CHICAGO – A former red light camera vendor for the city of Chicago has agreed to pay $20 million to settle a $2 million bribery scandal.
But the amount of the settlement has raised eyebrows, particularly from the former executive at the vendor company who brought the lawsuit against his former employer on behalf of the city.
Details of the payment plan that will continue until 2020 were spelled out in a 12-page document filed in court.
The first installment of $5 million is due in March.
The settlement announced on Feb. 6 is the result of a suit filed by ex-Redflex executive Aaron Rosenberg. He has also asked U.S. District Judge John J. Tharp to allow him to conduct discovery into why Chicago agreed to settle for only $20 million, despite the city's claim that the damages are worth 20 times that amount.
Even though Rosenberg was dismissed from the case by Judge Tharp, Rosenberg feels entitled to object to the settlement since he initially filed the suit, Rosenberg's lawyer said.
According to court documents, Redflex moved to dismiss Rosenberg from the case because he was not the original source of the information that prompted the suit. The records indicate that he received criminal immunity in exchange for his information and testimony.
Rosenberg's attorney John Muldoon, of the Chicago firm of Muldoon & Muldoon, said he is just as confused about the settlement amount.
“The city estimated the value of the case to be worth an estimated $390 million, and $20 million is a little more than 5 percent," Muldoon said. "That seems awful low to me.”
However, a request by the plaintiffs for a hearing on the appropriateness of the amount was denied.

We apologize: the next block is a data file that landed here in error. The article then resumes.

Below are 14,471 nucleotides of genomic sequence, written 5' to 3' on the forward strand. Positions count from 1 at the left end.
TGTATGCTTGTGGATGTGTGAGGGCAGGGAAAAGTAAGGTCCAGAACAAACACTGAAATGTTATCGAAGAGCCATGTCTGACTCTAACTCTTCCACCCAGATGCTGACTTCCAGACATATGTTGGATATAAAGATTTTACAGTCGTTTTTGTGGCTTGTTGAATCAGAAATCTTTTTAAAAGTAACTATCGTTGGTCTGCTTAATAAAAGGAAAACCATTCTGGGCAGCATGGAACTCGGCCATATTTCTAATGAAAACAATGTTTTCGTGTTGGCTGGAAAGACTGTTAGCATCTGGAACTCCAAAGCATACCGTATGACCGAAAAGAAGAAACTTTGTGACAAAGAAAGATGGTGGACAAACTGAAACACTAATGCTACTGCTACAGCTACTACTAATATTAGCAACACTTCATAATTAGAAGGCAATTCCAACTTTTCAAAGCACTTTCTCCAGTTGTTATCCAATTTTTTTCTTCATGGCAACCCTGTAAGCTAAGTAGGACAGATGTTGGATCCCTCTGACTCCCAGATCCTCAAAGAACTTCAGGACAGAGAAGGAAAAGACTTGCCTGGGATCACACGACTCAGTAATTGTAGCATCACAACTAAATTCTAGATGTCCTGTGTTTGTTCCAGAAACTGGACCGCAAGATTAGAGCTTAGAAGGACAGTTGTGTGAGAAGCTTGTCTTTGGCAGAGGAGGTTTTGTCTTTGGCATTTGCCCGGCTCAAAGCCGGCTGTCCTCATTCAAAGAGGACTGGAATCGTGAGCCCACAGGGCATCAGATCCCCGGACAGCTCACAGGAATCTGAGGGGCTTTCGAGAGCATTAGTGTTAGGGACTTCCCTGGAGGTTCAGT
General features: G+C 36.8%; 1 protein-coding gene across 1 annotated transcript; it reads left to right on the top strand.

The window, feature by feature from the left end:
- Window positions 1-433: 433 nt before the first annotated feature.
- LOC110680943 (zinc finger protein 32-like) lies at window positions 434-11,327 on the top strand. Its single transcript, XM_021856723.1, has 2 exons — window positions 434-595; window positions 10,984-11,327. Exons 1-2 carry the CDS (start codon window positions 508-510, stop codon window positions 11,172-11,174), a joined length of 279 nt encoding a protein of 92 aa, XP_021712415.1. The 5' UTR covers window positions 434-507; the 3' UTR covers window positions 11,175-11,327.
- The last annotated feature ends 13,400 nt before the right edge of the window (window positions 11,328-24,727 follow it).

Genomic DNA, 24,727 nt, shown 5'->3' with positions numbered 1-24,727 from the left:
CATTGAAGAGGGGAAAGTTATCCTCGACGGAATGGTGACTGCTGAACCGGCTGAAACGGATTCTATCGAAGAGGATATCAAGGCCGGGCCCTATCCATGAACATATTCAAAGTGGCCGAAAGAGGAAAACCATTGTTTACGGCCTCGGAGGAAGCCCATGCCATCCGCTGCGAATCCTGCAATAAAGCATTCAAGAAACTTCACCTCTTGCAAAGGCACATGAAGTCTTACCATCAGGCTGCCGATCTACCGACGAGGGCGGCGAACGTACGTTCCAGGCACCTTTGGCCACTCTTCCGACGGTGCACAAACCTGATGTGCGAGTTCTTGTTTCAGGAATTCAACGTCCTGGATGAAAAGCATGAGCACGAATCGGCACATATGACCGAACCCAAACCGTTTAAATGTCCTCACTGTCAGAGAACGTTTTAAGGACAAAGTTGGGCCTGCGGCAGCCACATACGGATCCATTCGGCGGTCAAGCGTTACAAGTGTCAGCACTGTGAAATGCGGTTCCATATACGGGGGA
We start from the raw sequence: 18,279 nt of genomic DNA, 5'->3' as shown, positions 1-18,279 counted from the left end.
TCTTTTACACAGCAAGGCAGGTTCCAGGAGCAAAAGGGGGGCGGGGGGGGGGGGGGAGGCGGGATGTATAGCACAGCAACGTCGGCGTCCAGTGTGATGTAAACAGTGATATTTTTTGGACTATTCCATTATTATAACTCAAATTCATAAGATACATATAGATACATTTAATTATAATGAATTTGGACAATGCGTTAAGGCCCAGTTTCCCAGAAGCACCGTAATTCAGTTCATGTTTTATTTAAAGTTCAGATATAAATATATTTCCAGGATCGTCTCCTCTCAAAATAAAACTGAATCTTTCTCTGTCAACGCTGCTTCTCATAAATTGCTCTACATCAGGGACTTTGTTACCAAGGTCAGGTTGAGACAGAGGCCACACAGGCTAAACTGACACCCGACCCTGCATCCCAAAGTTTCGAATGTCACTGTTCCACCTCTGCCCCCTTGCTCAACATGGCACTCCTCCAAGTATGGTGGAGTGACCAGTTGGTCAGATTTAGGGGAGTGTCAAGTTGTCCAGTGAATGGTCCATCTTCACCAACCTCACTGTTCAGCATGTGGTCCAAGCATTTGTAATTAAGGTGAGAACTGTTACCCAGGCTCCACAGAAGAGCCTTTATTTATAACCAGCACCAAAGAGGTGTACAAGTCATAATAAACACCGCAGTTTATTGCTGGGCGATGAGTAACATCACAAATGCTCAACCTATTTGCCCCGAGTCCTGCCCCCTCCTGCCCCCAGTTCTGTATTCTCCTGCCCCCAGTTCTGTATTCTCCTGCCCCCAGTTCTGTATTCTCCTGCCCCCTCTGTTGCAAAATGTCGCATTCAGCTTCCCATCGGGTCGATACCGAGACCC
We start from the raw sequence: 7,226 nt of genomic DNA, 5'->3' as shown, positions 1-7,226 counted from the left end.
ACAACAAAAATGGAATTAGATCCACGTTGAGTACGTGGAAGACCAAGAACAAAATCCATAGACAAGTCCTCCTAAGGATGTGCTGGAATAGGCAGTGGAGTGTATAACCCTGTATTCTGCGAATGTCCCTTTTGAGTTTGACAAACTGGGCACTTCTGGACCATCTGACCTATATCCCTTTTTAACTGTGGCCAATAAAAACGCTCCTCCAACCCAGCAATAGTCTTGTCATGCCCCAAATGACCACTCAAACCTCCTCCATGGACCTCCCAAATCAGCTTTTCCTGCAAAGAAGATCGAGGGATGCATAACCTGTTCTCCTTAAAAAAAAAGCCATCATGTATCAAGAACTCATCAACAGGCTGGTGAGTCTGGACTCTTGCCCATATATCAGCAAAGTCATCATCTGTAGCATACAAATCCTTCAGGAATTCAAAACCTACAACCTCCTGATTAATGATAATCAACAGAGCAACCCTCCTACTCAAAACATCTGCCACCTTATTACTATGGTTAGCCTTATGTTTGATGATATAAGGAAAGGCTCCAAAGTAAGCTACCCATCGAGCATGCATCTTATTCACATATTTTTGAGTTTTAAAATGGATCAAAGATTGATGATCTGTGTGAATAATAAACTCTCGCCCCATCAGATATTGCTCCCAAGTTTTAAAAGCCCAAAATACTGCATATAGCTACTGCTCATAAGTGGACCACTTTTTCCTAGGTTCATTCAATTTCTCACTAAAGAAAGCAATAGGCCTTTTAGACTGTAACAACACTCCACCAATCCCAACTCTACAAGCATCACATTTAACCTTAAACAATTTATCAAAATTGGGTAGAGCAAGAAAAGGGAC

Muldoon said he intends to appeal the judge’s decision to approve the settlement.
Redflex reported $105 million in revenue last year, which caused some concern and encouraged Rosenberg to place a lien on the settlement, believing he is entitled to 25 percent of anything the city recovers from the case.
"We are going to appeal the decision to dismiss Rosenberg as the whistleblower, and I can’t comment on the appropriateness of the award until we have that hearing," Muldoon said.
Court documents indicate Redflex will be solely responsible for the costs, expenses and attorney’s fees if an appeal overturns the decision to remove Rosenberg as the relator. However, the city agreed to pay Rosenberg a percentage of the money it collects derived from the civil action against Redflex.
Investigations into the scandal led to the indictment and conviction of three people, including John Bills, deputy commissioner of Chicago’s Department of Transportation.
Former Redflex CEO Karen Finley pleaded guilty to bribing Bills for his help to secure city contracts of $125 million. However, Bills denied the allegations, stating that he did not possess the power to aid the Australia-based company in securing the contracts.